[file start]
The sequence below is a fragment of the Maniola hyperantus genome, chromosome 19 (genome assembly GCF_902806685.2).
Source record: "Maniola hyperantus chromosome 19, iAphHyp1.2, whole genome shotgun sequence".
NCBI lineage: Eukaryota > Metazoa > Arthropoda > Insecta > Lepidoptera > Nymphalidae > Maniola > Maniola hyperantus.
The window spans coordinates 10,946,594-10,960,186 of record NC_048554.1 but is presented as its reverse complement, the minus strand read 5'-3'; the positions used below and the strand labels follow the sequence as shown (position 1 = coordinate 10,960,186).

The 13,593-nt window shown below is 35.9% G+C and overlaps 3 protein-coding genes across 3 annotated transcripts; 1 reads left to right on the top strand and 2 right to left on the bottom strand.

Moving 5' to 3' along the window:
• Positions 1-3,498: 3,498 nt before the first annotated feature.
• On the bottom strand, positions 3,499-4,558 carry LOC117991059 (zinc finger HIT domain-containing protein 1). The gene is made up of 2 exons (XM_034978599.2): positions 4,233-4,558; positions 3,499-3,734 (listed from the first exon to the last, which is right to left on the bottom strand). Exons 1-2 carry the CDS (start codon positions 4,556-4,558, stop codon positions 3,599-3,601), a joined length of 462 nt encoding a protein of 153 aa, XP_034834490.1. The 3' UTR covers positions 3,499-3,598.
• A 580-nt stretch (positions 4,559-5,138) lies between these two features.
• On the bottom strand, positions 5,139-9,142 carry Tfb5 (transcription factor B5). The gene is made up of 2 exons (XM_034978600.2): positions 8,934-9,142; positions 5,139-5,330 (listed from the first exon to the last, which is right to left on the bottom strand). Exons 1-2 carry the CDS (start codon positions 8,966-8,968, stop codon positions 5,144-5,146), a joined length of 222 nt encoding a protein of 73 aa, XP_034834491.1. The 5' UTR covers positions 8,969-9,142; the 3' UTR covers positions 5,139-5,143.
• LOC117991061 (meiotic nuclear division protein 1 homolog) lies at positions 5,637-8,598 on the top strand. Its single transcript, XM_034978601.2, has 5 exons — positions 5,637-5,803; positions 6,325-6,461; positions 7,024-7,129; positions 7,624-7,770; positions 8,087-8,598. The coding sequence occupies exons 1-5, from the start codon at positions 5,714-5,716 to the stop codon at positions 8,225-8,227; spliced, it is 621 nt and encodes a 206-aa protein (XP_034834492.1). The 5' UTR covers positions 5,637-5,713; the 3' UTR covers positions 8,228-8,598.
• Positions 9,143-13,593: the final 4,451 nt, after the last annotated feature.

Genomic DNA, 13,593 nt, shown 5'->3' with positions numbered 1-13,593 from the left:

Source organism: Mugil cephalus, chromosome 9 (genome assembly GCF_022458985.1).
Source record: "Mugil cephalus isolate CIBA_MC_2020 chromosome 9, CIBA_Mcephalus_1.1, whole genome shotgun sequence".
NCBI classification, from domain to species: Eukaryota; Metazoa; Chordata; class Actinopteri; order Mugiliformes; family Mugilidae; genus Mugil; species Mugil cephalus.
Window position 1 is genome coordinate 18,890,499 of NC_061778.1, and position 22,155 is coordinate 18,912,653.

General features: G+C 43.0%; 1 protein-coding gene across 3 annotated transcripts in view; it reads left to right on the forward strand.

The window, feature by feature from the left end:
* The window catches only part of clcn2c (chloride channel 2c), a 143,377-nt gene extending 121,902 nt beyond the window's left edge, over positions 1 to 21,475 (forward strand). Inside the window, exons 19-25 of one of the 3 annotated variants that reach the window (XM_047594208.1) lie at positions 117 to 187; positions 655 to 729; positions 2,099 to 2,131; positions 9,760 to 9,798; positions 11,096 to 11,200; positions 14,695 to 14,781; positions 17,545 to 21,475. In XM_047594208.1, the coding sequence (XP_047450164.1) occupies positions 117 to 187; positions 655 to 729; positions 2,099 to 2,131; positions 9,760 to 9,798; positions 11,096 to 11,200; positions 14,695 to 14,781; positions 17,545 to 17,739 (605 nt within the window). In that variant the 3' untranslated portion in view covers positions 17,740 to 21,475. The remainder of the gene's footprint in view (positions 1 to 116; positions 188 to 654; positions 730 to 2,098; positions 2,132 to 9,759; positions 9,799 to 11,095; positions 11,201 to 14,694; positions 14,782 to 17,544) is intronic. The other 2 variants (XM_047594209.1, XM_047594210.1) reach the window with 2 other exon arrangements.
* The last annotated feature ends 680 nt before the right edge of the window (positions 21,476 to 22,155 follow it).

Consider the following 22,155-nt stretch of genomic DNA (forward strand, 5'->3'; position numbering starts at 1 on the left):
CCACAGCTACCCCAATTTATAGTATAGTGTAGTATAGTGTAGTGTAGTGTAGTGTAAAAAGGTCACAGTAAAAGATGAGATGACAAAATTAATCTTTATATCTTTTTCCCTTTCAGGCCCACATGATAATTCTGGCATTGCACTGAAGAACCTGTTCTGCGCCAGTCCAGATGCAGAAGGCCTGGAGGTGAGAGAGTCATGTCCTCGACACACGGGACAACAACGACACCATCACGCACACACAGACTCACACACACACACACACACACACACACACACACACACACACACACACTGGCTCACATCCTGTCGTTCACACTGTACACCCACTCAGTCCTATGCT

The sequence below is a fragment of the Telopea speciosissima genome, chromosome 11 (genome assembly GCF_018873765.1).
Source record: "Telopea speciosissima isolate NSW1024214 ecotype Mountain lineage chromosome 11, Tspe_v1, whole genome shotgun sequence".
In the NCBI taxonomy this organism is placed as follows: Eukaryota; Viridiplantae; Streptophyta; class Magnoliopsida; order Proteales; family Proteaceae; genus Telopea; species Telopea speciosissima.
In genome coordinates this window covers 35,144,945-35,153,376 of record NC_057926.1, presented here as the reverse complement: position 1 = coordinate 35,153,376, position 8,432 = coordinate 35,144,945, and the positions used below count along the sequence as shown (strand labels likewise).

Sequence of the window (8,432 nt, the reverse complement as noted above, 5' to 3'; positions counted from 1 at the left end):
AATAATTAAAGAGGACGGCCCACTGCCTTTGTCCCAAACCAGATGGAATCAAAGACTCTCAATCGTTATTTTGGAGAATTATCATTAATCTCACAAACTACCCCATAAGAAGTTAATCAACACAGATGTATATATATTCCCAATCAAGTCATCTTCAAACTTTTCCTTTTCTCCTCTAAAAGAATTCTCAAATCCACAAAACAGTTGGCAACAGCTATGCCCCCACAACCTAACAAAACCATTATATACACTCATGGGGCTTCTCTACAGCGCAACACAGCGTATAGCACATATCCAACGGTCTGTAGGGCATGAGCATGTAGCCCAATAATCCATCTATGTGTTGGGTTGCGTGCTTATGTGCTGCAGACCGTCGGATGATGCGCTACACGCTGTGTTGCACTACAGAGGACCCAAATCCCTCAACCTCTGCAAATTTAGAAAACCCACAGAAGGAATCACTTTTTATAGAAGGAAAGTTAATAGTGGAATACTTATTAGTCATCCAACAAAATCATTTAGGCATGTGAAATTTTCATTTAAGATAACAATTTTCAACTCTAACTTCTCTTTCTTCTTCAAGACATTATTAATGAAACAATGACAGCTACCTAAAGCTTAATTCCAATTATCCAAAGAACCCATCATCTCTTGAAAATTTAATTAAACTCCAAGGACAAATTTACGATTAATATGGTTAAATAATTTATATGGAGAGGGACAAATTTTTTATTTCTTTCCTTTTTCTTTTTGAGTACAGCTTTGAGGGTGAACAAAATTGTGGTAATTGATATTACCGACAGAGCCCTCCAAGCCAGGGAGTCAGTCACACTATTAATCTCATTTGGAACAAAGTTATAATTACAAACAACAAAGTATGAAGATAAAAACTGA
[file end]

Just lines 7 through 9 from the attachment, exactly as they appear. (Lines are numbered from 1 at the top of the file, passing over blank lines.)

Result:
• Positions 1-3,498: 3,498 nt before the first annotated feature.
• On the bottom strand, positions 3,499-4,558 carry LOC117991059 (zinc finger HIT domain-containing protein 1). The gene is made up of 2 exons (XM_034978599.2): positions 4,233-4,558; positions 3,499-3,734 (listed from the first exon to the last, which is right to left on the bottom strand). Exons 1-2 carry the CDS (start codon positions 4,556-4,558, stop codon positions 3,599-3,601), a joined length of 462 nt encoding a protein of 153 aa, XP_034834490.1. The 3' UTR covers positions 3,499-3,598.
• A 580-nt stretch (positions 4,559-5,138) lies between these two features.